So practically, what does it look like to accept reality? It doesn't mean giving up, not trying, or not still looking forward to the return of mental energy. It just means that in the moments (or months) of unfixable feelings, putting my hope in Him to sustain me rather than in trying to figure it all out and make it go away. It means not loading my mom's cancer, my teachers' expectations, or myself onto my own shoulders and instead, embracing the fact that I've been hoisted onto Another's shoulders-- the Man who carried my perfectionism to the Cross. It means rejoicing in the truth that I don't have to be able to explain what's going on with me right now; I don't have to know because He knows, and He is trustworthy. And I don't have to know exactly how to "fix me" because even in seasons in of cancer, change, and the loss of control, He is able to save to the uttermost all who draw near to God through Him. 



Wednesday, November 13, 2013

Always Enough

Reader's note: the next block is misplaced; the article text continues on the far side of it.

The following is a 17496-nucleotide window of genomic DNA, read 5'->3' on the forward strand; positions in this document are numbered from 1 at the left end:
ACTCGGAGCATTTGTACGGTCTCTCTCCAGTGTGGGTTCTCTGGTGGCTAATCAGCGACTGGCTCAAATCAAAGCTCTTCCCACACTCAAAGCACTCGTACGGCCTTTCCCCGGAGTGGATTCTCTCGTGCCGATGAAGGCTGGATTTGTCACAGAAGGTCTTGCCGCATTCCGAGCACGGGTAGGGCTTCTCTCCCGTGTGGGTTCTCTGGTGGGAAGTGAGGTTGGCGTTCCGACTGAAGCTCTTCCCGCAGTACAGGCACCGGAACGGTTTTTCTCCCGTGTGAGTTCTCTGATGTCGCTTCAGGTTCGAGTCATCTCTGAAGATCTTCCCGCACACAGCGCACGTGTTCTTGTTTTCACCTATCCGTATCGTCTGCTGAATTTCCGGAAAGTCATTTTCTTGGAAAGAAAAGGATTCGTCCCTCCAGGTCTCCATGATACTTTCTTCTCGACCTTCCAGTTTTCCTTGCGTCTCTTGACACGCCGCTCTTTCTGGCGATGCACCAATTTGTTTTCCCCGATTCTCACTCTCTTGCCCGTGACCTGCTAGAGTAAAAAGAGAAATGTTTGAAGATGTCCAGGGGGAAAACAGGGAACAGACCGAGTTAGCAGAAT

As part of our “internship” at our church, Michael and I lead a morning prayer service on Wednesdays. It’s been a good opportunity for us to take turns offering short reflections on the Scripture passage that is read during the service. I wrote this one a few weeks ago, but presented it today. As it turns out, the timing was just right, because it's just what I needed to be reminded of today. The passage was from Matthew 15, when Jesus fed four thousand hungry people with seven loaves of bread (I know, right? Read the story here). Here's an excerpt from what I shared this morning:
  
-- 

The miracles of Jesus sometimes get categorized as random displays of God’s power, sort of like magic tricks he did to prove that He was from God. “See? Jesus multiplied food! He must be who he said he is.” And, I think there’s some truth to that; at the beginning of his ministry Jesus does appeal to his miracles as evidence that He’s the long awaited Messiah. The book of Luke recounts John the Baptist sending messengers asking Jesus, “Are you the one who is to come?” His response is, “Go and tell John what you have seen and heard; the blind receive their sight, the lame walk, lepers are cleansed, the dead are raised up.” So it’s safe to say that Jesus’s miracles do tell us something about who he is. But I think they do that in more ways than we expect.